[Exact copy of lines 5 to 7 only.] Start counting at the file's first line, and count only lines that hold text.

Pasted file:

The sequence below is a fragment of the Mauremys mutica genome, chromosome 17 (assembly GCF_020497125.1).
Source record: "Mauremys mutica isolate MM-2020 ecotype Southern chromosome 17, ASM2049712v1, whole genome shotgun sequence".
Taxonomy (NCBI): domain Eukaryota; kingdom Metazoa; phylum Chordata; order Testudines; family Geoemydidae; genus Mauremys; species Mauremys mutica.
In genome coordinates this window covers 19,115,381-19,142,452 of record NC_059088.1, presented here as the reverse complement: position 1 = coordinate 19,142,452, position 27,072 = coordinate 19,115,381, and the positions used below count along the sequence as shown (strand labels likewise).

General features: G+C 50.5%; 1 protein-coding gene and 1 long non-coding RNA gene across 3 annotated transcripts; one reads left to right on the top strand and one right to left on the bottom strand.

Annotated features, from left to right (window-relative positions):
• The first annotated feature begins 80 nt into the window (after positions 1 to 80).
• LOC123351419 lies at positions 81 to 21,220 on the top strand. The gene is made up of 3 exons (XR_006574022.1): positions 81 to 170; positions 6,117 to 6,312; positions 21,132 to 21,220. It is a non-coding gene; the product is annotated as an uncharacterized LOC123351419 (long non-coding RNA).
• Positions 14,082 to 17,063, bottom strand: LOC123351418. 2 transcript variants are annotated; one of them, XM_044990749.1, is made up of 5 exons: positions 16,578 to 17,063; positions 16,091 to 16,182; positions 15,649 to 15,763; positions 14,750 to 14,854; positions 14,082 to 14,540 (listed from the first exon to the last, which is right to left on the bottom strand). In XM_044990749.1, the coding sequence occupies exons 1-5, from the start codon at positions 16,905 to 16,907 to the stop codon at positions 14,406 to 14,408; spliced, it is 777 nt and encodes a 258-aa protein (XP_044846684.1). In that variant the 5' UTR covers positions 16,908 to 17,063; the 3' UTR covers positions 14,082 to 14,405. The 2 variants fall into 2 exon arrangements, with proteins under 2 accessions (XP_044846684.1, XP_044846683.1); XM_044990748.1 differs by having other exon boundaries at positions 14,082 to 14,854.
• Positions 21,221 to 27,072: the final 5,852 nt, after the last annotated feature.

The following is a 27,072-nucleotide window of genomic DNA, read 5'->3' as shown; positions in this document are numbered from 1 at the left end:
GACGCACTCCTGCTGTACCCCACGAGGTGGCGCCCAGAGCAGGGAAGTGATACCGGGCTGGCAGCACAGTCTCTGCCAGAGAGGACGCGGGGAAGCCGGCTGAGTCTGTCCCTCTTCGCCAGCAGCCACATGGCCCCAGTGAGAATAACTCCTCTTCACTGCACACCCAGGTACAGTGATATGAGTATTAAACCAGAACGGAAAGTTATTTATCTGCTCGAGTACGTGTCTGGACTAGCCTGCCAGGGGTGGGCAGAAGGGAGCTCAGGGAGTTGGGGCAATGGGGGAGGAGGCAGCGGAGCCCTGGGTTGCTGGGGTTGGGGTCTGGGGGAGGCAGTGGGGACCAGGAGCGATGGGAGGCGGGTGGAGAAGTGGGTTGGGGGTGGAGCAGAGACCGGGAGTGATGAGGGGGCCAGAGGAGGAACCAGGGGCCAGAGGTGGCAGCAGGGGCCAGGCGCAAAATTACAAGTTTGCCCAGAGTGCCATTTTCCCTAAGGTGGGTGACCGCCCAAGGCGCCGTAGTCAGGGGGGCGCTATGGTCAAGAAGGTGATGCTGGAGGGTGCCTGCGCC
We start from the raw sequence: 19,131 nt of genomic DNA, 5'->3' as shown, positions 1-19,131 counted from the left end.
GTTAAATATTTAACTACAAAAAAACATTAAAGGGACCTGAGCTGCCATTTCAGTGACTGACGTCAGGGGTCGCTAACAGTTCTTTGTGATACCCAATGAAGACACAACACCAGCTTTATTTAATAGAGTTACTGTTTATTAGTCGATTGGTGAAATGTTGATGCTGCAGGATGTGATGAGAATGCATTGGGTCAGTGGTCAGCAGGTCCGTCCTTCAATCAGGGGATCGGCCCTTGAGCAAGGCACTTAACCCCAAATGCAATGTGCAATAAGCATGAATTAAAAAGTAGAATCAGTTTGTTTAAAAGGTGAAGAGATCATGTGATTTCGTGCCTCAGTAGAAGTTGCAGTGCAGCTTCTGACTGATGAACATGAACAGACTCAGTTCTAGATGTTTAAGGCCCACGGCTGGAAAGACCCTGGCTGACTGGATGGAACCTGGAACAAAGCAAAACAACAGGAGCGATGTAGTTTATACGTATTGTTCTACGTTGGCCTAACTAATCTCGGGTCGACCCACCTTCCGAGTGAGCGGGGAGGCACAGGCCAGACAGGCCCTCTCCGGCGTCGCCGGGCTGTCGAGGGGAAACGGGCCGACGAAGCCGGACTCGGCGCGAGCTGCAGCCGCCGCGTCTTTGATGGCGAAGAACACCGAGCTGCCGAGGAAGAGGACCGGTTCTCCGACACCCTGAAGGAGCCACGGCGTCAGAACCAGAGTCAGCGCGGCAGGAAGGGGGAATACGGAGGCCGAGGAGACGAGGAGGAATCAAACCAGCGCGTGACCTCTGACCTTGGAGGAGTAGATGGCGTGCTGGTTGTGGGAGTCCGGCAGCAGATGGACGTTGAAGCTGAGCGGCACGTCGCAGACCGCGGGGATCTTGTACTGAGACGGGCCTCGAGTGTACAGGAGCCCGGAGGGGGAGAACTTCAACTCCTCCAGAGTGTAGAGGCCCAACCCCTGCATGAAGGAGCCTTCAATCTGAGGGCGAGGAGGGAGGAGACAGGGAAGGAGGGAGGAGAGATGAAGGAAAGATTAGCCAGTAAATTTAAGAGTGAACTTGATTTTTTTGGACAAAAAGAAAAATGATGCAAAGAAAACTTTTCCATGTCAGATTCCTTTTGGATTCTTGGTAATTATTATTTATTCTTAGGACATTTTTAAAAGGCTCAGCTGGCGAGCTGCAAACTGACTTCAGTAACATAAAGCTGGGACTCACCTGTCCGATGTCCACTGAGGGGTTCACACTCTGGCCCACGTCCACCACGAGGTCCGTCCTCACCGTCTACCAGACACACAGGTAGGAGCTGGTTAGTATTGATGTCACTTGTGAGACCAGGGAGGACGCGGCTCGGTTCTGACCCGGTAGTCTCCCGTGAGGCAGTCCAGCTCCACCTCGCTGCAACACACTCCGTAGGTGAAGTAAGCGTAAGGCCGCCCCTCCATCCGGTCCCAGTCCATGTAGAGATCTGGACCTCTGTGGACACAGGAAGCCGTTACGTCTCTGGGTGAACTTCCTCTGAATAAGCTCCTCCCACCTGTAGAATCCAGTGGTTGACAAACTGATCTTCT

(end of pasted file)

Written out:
General features: G+C 50.5%; 1 protein-coding gene and 1 long non-coding RNA gene across 3 annotated transcripts; one reads left to right on the top strand and one right to left on the bottom strand.

Annotated features, from left to right (window-relative positions):
• The first annotated feature begins 80 nt into the window (after positions 1 to 80).